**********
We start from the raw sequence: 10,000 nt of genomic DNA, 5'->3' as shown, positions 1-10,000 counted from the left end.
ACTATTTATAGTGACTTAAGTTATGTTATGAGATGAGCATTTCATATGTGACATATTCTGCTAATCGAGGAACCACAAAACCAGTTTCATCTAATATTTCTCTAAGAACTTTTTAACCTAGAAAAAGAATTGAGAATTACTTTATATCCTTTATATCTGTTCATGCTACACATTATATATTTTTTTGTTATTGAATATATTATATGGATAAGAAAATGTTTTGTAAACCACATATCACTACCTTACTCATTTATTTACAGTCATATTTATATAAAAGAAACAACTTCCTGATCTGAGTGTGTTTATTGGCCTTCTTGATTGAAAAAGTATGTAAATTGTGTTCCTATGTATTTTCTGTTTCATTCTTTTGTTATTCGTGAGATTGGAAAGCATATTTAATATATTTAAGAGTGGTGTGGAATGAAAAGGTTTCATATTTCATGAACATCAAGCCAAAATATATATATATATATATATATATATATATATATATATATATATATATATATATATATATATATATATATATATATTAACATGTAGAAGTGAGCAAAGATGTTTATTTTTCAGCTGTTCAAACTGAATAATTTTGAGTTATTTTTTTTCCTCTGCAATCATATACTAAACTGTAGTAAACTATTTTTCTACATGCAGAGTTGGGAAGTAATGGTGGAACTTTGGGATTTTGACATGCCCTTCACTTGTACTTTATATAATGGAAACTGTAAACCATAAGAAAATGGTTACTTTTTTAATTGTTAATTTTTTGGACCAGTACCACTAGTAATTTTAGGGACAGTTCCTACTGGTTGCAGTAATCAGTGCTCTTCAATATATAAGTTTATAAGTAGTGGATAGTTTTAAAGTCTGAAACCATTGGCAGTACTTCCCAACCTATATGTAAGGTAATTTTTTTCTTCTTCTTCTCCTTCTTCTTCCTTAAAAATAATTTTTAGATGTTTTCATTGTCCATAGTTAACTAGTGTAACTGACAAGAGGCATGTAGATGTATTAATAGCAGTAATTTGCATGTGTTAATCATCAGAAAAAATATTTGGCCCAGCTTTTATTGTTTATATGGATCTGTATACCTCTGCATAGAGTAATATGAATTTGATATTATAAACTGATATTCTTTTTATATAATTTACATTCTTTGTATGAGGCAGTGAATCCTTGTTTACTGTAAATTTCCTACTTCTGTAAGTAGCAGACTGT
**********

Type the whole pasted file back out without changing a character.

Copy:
We start from the raw sequence: 10,000 nt of genomic DNA, 5'->3' as shown, positions 1-10,000 counted from the left end.
ACTATTTATAGTGACTTAAGTTATGTTATGAGATGAGCATTTCATATGTGACATATTCTGCTAATCGAGGAACCACAAAACCAGTTTCATCTAATATTTCTCTAAGAACTTTTTAACCTAGAAAAAGAATTGAGAATTACTTTATATCCTTTATATCTGTTCATGCTACACATTATATATTTTTTTGTTATTGAATATATTATATGGATAAGAAAATGTTTTGTAAACCACATATCACTACCTTACTCATTTATTTACAGTCATATTTATATAAAAGAAACAACTTCCTGATCTGAGTGTGTTTATTGGCCTTCTTGATTGAAAAAGTATGTAAATTGTGTTCCTATGTATTTTCTGTTTCATTCTTTTGTTATTCGTGAGATTGGAAAGCATATTTAATATATTTAAGAGTGGTGTGGAATGAAAAGGTTTCATATTTCATGAACATCAAGCCAAAATATATATATATATATATATATATATATATATATATATATATATATATATATATATATATATATATATATATATATTAACATGTAGAAGTGAGCAAAGATGTTTATTTTTCAGCTGTTCAAACTGAATAATTTTGAGTTATTTTTTTTCCTCTGCAATCATATACTAAACTGTAGTAAACTATTTTTCTACATGCAGAGTTGGGAAGTAATGGTGGAACTTTGGGATTTTGACATGCCCTTCACTTGTACTTTATATAATGGAAACTGTAAACCATAAGAAAATGGTTACTTTTTTAATTGTTAATTTTTTGGACCAGTACCACTAGTAATTTTAGGGACAGTTCCTACTGGTTGCAGTAATCAGTGCTCTTCAATATATAAGTTTATAAGTAGTGGATAGTTTTAAAGTCTGAAACCATTGGCAGTACTTCCCAACCTATATGTAAGGTAATTTTTTTCTTCTTCTTCTCCTTCTTCTTCCTTAAAAATAATTTTTAGATGTTTTCATTGTCCATAGTTAACTAGTGTAACTGACAAGAGGCATGTAGATGTATTAATAGCAGTAATTTGCATGTGTTAATCATCAGAAAAAATATTTGGCCCAGCTTTTATTGTTTATATGGATCTGTATACCTCTGCATAGAGTAATATGAATTTGATATTATAAACTGATATTCTTTTTATATAATTTACATTCTTTGTATGAGGCAGTGAATCCTTGTTTACTGTAAATTTCCTACTTCTGTAAGTAGCAGACTGT